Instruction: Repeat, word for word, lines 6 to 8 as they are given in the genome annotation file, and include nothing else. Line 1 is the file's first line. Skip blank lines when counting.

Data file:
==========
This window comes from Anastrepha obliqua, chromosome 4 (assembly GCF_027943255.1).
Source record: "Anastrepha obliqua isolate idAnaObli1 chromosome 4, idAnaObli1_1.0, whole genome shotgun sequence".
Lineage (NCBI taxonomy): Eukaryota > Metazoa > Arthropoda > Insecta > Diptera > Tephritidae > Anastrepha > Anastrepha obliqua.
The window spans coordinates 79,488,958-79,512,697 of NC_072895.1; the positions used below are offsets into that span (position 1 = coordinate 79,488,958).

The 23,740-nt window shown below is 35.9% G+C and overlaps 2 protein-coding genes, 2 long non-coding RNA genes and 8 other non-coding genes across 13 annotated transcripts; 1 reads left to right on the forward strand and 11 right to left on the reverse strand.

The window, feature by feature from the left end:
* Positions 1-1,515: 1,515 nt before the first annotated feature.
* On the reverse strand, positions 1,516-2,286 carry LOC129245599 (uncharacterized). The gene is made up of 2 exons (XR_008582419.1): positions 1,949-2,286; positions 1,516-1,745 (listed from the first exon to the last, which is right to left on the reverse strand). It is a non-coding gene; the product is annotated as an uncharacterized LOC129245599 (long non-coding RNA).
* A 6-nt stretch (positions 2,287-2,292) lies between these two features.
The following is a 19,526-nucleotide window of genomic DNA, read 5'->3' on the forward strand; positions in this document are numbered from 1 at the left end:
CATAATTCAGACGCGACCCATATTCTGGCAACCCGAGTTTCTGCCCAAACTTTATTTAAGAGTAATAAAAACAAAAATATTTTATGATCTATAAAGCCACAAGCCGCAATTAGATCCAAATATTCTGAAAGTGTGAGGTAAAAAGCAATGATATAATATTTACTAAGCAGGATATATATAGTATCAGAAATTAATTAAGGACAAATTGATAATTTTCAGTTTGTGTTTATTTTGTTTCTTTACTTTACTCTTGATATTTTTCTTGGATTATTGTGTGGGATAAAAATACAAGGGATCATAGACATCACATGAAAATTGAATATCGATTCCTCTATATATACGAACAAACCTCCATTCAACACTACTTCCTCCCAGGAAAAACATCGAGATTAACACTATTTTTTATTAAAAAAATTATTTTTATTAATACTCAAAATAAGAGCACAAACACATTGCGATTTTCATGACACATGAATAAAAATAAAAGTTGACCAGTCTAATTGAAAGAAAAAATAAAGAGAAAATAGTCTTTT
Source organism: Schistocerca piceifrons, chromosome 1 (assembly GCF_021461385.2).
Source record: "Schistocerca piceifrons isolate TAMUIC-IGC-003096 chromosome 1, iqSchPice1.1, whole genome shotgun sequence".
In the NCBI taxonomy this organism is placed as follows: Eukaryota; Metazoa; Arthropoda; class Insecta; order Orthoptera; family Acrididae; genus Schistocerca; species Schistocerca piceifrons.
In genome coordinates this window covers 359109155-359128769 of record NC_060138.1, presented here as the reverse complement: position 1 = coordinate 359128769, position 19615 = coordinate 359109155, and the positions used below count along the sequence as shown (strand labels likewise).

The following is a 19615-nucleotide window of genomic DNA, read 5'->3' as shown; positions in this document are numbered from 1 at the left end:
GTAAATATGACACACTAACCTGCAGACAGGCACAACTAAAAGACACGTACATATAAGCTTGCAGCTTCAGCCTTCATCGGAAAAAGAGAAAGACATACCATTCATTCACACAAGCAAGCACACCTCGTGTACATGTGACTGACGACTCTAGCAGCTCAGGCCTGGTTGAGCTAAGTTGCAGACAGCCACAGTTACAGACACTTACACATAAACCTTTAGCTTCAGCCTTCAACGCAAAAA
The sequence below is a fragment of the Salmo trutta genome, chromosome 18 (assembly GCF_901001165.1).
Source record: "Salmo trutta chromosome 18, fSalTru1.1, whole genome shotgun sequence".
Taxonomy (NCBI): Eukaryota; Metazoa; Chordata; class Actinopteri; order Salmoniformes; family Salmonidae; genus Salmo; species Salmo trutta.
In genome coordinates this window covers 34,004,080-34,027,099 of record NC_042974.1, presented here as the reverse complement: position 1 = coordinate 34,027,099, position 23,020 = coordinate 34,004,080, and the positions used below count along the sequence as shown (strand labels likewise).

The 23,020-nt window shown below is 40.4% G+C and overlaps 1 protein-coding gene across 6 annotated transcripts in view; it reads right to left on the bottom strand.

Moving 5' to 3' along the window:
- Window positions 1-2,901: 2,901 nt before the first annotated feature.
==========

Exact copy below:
The window, feature by feature from the left end:
* Positions 1-1,515: 1,515 nt before the first annotated feature.
* On the reverse strand, positions 1,516-2,286 carry LOC129245599 (uncharacterized). The gene is made up of 2 exons (XR_008582419.1): positions 1,949-2,286; positions 1,516-1,745 (listed from the first exon to the last, which is right to left on the reverse strand). It is a non-coding gene; the product is annotated as an uncharacterized LOC129245599 (long non-coding RNA).